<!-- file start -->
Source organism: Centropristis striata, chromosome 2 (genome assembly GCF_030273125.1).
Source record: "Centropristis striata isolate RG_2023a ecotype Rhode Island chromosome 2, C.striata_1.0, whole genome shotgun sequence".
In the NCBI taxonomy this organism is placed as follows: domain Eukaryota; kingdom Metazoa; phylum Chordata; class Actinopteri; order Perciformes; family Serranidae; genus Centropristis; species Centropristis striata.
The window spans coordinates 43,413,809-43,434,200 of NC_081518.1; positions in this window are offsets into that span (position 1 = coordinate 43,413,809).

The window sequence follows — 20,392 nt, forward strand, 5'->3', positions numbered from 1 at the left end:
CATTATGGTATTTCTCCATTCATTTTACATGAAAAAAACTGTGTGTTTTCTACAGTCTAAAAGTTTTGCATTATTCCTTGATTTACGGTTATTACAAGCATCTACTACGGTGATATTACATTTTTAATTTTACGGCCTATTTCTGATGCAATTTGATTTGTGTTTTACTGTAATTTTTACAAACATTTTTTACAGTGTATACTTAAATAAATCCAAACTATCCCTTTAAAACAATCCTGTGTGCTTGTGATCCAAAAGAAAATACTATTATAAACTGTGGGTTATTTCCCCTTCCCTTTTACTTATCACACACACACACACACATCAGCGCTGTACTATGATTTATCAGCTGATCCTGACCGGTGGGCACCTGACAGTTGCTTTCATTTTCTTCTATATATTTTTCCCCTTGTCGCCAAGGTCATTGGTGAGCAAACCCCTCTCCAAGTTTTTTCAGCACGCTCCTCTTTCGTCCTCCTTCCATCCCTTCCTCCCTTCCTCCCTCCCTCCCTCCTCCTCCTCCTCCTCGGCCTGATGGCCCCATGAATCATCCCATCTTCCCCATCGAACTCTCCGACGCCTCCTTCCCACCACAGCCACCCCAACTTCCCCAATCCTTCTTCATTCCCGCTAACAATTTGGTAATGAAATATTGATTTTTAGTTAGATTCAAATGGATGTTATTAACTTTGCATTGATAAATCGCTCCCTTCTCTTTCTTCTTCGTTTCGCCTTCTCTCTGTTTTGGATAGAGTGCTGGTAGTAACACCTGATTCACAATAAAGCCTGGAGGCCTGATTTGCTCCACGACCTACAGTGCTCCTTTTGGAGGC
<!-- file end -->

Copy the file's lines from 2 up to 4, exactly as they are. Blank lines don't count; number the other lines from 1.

Source record: "Centropristis striata isolate RG_2023a ecotype Rhode Island chromosome 2, C.striata_1.0, whole genome shotgun sequence".
In the NCBI taxonomy this organism is placed as follows: domain Eukaryota; kingdom Metazoa; phylum Chordata; class Actinopteri; order Perciformes; family Serranidae; genus Centropristis; species Centropristis striata.
The window spans coordinates 43,413,809-43,434,200 of NC_081518.1; positions in this window are offsets into that span (position 1 = coordinate 43,413,809).